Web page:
Allowing guns on campus makes no sense

By Logan Short

I didn’t think double negatives were allowed in a sentence, but nine states, in layman’s terms, are proposing laws to not allow campuses to not allow guns (actually that is a triple-negative).

Granted, it is worded more eloquently than that, but the proposed laws sound just as stupid as the first sentence.

First off, where did this come from? The Tucson shooting? Or are gun lobbyists just at it again? Whatever the case, most proponents of these laws have a flawed argument that it would make students safer and more capable of stopping a shooter in the case of a mass shooting.

Remember Joe Zamudio’s role in the Tucson shooting, though? He was buying cigarettes when he heard shots fired and pulled his 9-millimeter pistol from his pocket to run out and help.

But was it Zamudio or the man who tackled Jared Loughner who prevented further casualties that day? Zamudio ended helping restrain Loughner which should be commended, but it was not the 9-mm which put an end to Loughner’s attack.

None of this, by the way, happened on a college campus. Let’s pretend a similar situation like this did, though. University of Arizona’s police chief, Anthony Daykin, described the chaos that would ensue.

“Who knows who’s going to shoot who?” Mr. Daykin said in an interview with The Chronicle of Higher Education. “Add to that the issue of the police response. [They’d] have to sort out, in virtually no time at all, who are the people with guns? Which ones pose a real threat?”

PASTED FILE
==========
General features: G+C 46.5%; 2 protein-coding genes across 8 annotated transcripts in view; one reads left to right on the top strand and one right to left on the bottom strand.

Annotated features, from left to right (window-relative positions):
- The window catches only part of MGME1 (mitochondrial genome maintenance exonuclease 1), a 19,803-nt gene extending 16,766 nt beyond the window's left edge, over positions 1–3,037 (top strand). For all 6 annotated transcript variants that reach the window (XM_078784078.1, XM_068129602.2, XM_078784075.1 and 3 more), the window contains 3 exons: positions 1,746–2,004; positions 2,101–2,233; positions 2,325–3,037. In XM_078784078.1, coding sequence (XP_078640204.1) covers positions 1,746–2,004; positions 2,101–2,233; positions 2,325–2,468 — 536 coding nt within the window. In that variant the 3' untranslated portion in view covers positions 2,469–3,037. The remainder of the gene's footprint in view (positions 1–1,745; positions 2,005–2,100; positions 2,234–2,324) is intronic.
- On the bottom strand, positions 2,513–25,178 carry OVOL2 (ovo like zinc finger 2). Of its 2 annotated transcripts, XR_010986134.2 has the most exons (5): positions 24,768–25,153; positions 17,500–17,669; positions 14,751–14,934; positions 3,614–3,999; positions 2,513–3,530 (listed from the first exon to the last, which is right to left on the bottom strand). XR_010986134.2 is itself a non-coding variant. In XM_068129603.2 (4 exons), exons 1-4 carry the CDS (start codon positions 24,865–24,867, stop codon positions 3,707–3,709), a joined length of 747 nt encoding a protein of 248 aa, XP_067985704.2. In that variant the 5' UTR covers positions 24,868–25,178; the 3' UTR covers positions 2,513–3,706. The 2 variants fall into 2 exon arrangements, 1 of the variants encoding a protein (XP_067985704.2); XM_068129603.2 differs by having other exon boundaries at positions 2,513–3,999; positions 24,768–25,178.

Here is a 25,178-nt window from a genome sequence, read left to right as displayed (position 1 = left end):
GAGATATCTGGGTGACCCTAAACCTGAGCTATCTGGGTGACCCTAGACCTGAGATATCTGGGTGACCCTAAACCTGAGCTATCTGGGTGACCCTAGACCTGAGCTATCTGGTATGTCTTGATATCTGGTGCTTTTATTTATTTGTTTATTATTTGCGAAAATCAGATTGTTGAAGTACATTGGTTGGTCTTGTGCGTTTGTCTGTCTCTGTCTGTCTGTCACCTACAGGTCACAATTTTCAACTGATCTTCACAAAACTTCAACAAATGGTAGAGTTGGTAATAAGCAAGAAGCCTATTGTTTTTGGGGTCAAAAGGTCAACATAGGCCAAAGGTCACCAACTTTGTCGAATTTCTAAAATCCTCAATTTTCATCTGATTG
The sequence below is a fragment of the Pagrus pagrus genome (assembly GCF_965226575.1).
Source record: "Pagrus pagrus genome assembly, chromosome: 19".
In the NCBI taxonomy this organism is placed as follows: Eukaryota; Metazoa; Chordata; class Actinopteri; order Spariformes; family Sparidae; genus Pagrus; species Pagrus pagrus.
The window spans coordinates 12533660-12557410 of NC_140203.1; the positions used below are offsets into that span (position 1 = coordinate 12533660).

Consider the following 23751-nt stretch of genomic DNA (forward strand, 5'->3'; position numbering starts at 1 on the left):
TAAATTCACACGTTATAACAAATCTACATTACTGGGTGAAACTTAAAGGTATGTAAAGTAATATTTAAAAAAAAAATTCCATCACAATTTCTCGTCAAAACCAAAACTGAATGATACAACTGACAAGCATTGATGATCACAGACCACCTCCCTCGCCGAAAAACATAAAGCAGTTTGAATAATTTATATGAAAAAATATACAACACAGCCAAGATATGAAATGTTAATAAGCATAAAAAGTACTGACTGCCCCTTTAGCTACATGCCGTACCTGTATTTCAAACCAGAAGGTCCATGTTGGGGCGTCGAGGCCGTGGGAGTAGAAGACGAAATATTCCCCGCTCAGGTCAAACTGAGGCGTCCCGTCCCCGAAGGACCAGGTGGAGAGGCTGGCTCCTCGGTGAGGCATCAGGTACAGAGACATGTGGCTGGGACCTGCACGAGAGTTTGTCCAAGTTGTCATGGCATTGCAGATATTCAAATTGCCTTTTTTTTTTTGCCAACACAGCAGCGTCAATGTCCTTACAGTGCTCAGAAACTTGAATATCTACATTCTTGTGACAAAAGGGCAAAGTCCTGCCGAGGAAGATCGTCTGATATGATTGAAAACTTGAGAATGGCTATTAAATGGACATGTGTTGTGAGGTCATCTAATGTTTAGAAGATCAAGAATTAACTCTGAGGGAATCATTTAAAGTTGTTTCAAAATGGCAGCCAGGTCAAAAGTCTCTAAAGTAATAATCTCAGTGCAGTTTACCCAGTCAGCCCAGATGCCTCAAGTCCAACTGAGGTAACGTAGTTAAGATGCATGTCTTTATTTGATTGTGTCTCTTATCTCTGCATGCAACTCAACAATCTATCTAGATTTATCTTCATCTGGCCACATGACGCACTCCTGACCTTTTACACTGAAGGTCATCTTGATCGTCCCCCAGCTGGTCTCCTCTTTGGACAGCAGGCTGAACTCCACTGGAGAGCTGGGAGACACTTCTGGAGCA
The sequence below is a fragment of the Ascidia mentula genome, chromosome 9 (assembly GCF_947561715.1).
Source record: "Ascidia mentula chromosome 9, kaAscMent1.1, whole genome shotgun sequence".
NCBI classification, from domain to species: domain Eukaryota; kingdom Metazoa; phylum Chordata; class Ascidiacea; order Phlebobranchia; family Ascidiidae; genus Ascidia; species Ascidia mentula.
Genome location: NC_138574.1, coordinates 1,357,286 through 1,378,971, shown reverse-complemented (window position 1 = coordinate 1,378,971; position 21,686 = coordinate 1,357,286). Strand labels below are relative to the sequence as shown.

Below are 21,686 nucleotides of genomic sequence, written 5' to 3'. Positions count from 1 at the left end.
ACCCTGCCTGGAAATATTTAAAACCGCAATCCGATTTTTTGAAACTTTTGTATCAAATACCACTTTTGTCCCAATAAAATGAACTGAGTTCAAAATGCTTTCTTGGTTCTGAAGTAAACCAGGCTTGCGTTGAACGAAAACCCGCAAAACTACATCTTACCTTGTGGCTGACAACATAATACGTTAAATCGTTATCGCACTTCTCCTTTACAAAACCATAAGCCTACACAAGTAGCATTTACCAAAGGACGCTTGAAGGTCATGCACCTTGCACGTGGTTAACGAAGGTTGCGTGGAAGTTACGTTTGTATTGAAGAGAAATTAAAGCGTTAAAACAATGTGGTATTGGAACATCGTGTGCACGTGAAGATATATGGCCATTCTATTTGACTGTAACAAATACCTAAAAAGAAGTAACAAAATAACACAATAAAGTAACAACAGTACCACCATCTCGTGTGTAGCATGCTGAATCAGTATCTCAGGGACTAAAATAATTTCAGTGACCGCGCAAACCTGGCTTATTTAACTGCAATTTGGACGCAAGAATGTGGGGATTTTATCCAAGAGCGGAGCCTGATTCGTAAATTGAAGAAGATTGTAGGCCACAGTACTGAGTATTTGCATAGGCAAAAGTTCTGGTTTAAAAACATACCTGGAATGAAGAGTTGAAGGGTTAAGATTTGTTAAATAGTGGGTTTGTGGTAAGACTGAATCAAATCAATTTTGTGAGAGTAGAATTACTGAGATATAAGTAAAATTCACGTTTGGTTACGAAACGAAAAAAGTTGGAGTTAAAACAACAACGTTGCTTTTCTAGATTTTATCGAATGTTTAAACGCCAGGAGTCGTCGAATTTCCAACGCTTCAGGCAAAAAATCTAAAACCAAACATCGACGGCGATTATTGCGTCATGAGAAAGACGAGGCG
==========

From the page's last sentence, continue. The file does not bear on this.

Furthermore, how would students know whom to shoot? What is to say that if they did know how to shoot, they would be a good enough shot to hit their target and not accidentally hit one of the many people running in panic?

Do people get shot and killed that often on college campuses, anyway? I am a student who has been a part of one of the very few colleges that has had a mass shooting. The three year anniversary was just over a week ago, but I would feel a hundred times less safe if I knew people on this campus were potentially walking around with guns on them.

The raging testosterone that some guys exert to overcompensate for their insecurities, especially in college, would not match well with a loaded weapon, let alone with ten shots deep of Jack Daniels thrown into the mix.

I just don’t see what these laws would have to offer besides escalated crime, fear and paranoia.

I am almost annoyed with myself for giving this issue more attention than it deserves, but it is more annoying to hear state legislators distract people from the real issues at institutions of higher education with such a terribly flawed idea.